These “Smart Glasses” will be deployed across IBM’s global manufacturing sites from the second half of this year.
At the Government-to-Government level, we will need to strengthen partnerships and build international consensus on rules, norms, and standards so that the global digital ecosystem remains inclusive, interoperable, and secure.
We have to resist the temptation to turn inwards, to put up barriers, or to have a bifurcation in our systems – whether in technology ecosystems, financial systems, or digital trade standards.
Singapore has continued to work closely with international stakeholders, and has since signed Digital Economy Agreements (DEAs) with four countries3
to foster common standards for digital trade.
We have also substantially concluded a DEA with the Republic of Korea in December 2021.
We recognise the importance of formalising many of these arrangements, engaging governments and their businesses to develop these standards, put things down on paper, and as we have seen in the news recently, more and more countries have now decided that this is the correct path and want to join these efforts.
In addition, we recognise that global companies and SMEs seeking to internationalise may face challenges in complying with different data protection and AI regimes.
While these requirements are necessary to safeguard digital security and protect consumers. In the same way, Singapore is actively forming international partnerships to support interoperability and data innovation across borders.
And we welcome companies to join us in these efforts to strengthen the global digital ecosystem.
Singapore recently joined the Global Cross-Border Privacy Rules (CBPR) Forum as a founding member.
The Global CBPR builds on the Asia-Pacific Economic Cooperation (APEC) CBPR system, and aims to enhance interoperability between different data protection frameworks so that certified organisations can transfer data seamlessly to more economies, including to non-APEC jurisdictions.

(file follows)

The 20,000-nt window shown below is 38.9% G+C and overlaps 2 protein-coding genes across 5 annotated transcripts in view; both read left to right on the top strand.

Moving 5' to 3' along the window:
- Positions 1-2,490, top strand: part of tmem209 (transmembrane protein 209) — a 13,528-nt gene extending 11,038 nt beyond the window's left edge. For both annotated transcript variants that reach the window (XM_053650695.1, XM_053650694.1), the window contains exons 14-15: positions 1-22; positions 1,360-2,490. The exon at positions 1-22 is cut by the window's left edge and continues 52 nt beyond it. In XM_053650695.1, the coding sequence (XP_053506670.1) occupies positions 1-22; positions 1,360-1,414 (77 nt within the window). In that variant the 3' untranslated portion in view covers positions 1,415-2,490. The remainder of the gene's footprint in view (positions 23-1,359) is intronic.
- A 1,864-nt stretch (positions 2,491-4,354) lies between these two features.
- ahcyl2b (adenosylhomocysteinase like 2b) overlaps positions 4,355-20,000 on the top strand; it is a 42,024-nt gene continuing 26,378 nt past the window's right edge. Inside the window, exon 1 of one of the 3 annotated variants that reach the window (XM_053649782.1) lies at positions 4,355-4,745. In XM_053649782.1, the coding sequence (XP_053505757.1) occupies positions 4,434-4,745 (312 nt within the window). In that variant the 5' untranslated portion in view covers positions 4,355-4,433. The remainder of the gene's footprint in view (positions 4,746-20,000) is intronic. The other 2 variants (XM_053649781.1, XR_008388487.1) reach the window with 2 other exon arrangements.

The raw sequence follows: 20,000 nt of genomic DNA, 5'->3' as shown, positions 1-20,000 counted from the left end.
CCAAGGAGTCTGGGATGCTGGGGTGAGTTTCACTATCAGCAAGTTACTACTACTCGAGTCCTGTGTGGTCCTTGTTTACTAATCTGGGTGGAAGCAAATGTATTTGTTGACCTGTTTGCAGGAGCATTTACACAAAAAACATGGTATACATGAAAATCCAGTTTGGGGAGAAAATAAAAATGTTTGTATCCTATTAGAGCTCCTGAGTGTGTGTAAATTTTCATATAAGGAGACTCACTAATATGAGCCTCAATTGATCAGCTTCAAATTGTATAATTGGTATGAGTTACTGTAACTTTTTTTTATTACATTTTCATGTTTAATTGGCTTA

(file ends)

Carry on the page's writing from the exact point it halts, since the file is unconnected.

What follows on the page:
In the more nascent AI space, Singapore is partnering with like-minded stakeholders through platforms like the Global Partnership on Artificial Intelligence (GPAI) to align on principles for responsible AI deployment, and set norms on good AI practices.
At the ATxAI conference later today, Minister for Communications and Information, Mrs. Josephine Teo, will share more about how Singapore is contributing to global efforts for trustworthy AI, and building digital trust capabilities. Trust being one of the key anchors for public confidence in our measures to grow our digital ecosystem and our digital economy.
Now, I look forward to hearing our distinguished panellists’ views on how we can harness the transformative power of technology and digitalisation to collectively overcome the global challenges we face.
And I hope that in the course of our discussions and in the course of events like today, we can discover new partnerships and new collaborative opportunities, to drive innovation and spur further investment in a shared digital future, and continue to provide that type of momentum for technology transformation that has served us so well, and imagine how we might be anticipating the needs of the near future through that investment, innovation and type of collaboration.
I wish you a fruitful discussion and a productive time at the conference today. Thank you very much.
1 Southeast Asia, The Home for Digital Transformation report by Facebook & Bain.
2 e-Conomy SEA Report 2021 by Google, Temasek, Bain.
3 Singapore’s DEAs (and partners) include the: Digital Economy Partnership Agreement (with Chile, New Zealand); Singapore-Australia Digital Economy Agreement; UK-Singapore Digital Economy Agreement.
|PDF version of the speech